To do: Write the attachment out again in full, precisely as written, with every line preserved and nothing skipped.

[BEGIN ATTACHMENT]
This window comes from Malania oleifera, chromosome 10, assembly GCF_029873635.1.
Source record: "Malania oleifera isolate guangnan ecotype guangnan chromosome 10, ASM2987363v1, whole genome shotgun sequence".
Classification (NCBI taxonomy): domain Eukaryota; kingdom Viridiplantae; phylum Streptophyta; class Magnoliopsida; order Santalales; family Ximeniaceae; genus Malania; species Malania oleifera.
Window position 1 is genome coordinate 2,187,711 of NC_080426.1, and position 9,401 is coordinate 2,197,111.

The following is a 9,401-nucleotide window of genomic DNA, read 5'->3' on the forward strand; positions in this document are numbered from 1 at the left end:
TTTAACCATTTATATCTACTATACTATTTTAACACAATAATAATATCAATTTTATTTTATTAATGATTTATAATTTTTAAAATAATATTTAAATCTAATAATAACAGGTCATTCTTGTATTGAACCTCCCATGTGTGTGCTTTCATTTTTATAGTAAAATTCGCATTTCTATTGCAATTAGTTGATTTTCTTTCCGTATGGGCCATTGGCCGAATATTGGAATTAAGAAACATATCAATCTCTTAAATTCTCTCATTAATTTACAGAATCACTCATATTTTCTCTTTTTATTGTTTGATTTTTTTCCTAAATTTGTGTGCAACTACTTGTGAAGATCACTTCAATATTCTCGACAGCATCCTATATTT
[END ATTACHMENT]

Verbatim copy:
This window comes from Malania oleifera, chromosome 10, assembly GCF_029873635.1.
Source record: "Malania oleifera isolate guangnan ecotype guangnan chromosome 10, ASM2987363v1, whole genome shotgun sequence".
Classification (NCBI taxonomy): domain Eukaryota; kingdom Viridiplantae; phylum Streptophyta; class Magnoliopsida; order Santalales; family Ximeniaceae; genus Malania; species Malania oleifera.
Window position 1 is genome coordinate 2,187,711 of NC_080426.1, and position 9,401 is coordinate 2,197,111.

The following is a 9,401-nucleotide window of genomic DNA, read 5'->3' on the forward strand; positions in this document are numbered from 1 at the left end:
TTTAACCATTTATATCTACTATACTATTTTAACACAATAATAATATCAATTTTATTTTATTAATGATTTATAATTTTTAAAATAATATTTAAATCTAATAATAACAGGTCATTCTTGTATTGAACCTCCCATGTGTGTGCTTTCATTTTTATAGTAAAATTCGCATTTCTATTGCAATTAGTTGATTTTCTTTCCGTATGGGCCATTGGCCGAATATTGGAATTAAGAAACATATCAATCTCTTAAATTCTCTCATTAATTTACAGAATCACTCATATTTTCTCTTTTTATTGTTTGATTTTTTTCCTAAATTTGTGTGCAACTACTTGTGAAGATCACTTCAATATTCTCGACAGCATCCTATATTT